4. When There is Consistent Confusion– Most people don't like to write long e-mails and most don't like to read them. So when there are lots of details that create confusion, phone calls work efficiently to bring clarity. First of all, you can speak about 150 words per minute, and most people don't type that fast. Second, questions can be answered in context so you don't end up with an endless trail of back and forth question and answers.
5. When There is Bad News– This should be obvious, but sadly many people will take a cowardly approach to sharing difficult news. Don't be one of those callous people. Make it about the other person and not you. Humanize the situation with empathy they can hear.
6. When There is Very Important News– Good or bad, if there is significance to information, the receiver needs to understand the importance beyond a double exclamation point. Most likely they will have immediate questions and you should be ready to provide context to prevent unwanted conclusions.
7. When Scheduling is Difficult– After going back and forth multiple times with a colleague's assistant trying to find an available date and time, I finally just called her. Now I didn't have to worry that the time slot would be filled by the time she read my e-mail. We just spoke with calendars in hand and completed in five minutes what had exasperated us over three days. Later that day I watched one of my foodie friends spend 20 frustrated minutes using Open Table and finally suggested he simply call the restaurant. In three minutes he had a reservation and a slightly embarrassed smile.
8. When There is a Hint of Anger, Offense, or Conflict in the Exchange– Written messages can often be taken the wrong way. If you see a message that suggests any kind of problem, don't let it fester — or worse try and repair it — with more unemotional communication. Pick up the phone and resolve the issue before it spirals out of control.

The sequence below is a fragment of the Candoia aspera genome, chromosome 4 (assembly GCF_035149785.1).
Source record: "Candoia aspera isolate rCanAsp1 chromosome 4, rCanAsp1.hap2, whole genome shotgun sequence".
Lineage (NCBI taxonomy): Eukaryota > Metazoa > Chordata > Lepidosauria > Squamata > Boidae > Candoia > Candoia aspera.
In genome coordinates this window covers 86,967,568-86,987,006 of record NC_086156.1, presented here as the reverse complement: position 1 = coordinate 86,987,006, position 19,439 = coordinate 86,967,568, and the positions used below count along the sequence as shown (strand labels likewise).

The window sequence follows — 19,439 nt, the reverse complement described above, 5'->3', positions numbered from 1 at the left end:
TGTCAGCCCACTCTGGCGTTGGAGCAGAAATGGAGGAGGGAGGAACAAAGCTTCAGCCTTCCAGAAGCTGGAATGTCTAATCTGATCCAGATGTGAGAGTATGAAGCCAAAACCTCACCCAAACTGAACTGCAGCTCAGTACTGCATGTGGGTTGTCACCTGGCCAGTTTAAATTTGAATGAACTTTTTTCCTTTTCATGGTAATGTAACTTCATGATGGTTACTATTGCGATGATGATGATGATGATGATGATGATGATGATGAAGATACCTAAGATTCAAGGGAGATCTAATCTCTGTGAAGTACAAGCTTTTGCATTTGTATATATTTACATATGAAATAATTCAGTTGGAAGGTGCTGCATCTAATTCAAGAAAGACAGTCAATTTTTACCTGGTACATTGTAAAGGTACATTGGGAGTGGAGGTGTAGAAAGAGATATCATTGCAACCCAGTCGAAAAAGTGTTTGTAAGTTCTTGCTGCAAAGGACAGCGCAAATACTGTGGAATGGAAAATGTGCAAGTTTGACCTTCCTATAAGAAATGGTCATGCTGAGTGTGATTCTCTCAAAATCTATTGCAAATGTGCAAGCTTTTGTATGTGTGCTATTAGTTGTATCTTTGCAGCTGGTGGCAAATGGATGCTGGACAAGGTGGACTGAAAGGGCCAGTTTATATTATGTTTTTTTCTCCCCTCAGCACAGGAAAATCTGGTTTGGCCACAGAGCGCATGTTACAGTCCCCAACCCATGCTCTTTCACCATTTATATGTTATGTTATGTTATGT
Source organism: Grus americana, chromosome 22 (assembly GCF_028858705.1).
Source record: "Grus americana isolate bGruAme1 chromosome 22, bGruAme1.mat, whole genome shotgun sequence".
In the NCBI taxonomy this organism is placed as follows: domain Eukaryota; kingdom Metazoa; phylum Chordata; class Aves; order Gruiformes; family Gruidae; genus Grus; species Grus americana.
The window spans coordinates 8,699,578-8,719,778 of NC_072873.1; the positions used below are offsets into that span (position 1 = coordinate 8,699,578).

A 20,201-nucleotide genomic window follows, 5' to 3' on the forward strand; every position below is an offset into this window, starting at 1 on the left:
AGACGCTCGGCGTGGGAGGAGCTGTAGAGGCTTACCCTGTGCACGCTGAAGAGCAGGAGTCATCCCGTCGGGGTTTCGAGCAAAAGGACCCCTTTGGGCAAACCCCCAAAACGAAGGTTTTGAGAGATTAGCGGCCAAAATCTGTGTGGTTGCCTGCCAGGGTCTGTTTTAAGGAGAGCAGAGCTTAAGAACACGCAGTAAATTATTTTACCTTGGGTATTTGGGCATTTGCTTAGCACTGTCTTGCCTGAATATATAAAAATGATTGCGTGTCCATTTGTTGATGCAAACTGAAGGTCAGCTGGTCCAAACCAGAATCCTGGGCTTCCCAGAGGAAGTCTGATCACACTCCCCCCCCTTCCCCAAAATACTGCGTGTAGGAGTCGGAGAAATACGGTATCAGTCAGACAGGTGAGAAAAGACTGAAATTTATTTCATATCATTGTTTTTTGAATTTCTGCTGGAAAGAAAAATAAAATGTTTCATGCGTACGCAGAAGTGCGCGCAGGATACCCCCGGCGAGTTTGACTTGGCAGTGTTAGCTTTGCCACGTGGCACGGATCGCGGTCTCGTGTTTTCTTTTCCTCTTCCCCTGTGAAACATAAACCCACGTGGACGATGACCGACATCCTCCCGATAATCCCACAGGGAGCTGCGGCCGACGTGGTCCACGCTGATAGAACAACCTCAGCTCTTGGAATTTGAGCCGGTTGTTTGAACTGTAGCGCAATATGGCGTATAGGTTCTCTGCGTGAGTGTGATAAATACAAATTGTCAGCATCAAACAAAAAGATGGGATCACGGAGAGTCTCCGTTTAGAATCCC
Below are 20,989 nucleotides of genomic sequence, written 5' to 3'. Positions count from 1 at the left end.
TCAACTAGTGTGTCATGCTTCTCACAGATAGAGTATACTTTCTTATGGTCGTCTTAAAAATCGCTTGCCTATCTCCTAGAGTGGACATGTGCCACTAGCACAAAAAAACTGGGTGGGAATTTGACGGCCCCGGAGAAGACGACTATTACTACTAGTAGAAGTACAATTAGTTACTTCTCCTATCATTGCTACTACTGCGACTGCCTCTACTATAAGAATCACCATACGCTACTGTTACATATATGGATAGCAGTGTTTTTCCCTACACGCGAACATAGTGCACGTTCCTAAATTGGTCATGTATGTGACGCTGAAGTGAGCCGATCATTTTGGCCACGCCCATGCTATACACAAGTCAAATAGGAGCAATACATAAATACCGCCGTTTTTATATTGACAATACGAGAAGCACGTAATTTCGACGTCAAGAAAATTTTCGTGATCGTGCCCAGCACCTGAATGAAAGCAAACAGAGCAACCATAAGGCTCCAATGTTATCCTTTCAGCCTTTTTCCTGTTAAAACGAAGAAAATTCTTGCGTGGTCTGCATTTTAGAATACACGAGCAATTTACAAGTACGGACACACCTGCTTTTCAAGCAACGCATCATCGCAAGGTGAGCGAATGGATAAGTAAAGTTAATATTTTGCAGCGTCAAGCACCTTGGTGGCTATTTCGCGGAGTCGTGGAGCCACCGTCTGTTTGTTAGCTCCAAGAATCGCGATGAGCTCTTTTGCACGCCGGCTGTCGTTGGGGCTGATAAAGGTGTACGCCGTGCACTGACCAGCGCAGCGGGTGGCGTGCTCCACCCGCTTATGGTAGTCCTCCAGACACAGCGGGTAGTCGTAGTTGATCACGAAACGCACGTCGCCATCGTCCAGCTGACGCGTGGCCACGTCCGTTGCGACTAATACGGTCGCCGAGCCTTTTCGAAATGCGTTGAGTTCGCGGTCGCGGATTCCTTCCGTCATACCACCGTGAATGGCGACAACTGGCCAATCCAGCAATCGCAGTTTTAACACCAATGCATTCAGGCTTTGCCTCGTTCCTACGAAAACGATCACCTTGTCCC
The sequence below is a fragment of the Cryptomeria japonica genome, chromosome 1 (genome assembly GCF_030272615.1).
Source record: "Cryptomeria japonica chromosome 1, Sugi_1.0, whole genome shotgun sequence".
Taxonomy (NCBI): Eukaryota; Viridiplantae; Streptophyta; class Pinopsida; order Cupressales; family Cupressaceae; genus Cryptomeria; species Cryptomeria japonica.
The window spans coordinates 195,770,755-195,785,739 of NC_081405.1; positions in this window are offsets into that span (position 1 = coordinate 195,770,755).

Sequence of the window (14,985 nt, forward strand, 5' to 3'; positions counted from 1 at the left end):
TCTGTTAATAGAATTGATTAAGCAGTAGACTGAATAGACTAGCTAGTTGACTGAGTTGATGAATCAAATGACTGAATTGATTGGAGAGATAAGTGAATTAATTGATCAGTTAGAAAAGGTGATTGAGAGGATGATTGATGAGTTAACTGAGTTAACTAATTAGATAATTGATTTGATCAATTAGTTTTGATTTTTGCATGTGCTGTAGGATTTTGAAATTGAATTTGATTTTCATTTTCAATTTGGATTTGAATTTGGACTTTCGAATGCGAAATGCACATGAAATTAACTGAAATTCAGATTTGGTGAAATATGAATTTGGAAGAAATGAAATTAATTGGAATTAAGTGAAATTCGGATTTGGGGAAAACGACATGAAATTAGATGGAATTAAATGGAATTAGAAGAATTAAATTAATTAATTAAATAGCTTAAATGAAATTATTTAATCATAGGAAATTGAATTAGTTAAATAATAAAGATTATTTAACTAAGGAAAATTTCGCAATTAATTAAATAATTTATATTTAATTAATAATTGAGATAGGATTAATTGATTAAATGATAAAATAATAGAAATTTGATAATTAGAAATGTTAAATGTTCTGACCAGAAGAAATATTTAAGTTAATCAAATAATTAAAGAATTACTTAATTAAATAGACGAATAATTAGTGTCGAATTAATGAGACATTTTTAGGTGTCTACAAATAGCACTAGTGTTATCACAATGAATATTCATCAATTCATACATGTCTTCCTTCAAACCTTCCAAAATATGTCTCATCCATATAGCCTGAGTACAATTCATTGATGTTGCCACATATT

9. When a Personal Touch Will Benefit– Anytime you want to connect emotionally with someone and face-to-face is not possible, use the phone. Let them hear the care in your voice and the appreciation in your heart.
SESCO provides communication, customer service and leadership training for managers and employees at all levels.
Special Thanks to New SESCO Clients!
Bankers Insurance, LLC
Glen Allen, VA
Meineke Car Care Center
U.S. EXPO & Convention Services
Virginia Diner, Inc.
SESCO Client Feedback
"Bill, for many years while serving as the President/CEO at GlenWood Park, Incorporated, it was a pleasure to have worked with the consultants of SESCO. I found your team's advice to be very helpful in designing effective human resource programs for our organization. Now that I'm retired, I further appreciate your continuing to include me to receive The SESCO Report. To me it is one of the leading resources I rely on in enabling me to continue to stay informed on important matters." ~ Daniel W. Farley, PhD, President Emeritus — GlenWood Park Incorporated
"We look forward to working with Joel Cullum on this important position analysis project. Everyone is very communicable, responsive, and most helpful! SESCO is knowledgeable, professional and responsive." ~ Judy C. Hall — Town of Big Stone Gap
SESCO Client Inquiry — Staff Response
Question: What behaviors may be warning signs for workplace violence?
Answer: An employee exhibiting the following indicators is not necessarily an individual prone to violence; however, violence is always a possibility when these warning signs are evident:
• Strained workplace relationships
• Inability to concentrate
• Violation of safety procedures
• Changes in health or hygiene
• Unusual behavior
• Fascination with weapons
• Substance abuse
• Excuses and blaming
SESCO conducts workplace violence training and urges employers to do so annually.
SESCO Expands Service Agreement
SESCO is pleased to announce that their exclusive HR Service Agreement has been expanded. SESCO's service agreement provides clients the following services at no additional charge:
• Annual Consulting Visit – This visit will include:
-Compliance assessment to all federal and state employment laws with follow-up report
-Required harassment training for managers
-HR update/roundtable for HR staff and managers
• Hotline – No maximum time limit to discuss day-to-day HR questions, provide HR support and research.
• Federal and State Posters Program – SESCO will monitor federal and state poster requirements and revisions and provide clients with updates as to posting requirements. Further, SESCO will provide updated/revised posters at reduced fees.
• The SESCO Report, a monthly management newsletter, to be provided to all management personnel as so selected.
• Annual Review of Employee Handbook and Policies to ensure they remain legally-attentive and people-sensitive.
This expanded service program is provided to all current clients. Any organization/business that is not taking advantage of SESCO's exclusive service agreement should contact:
Bill Ford, 423-764-4127 or firstname.lastname@example.org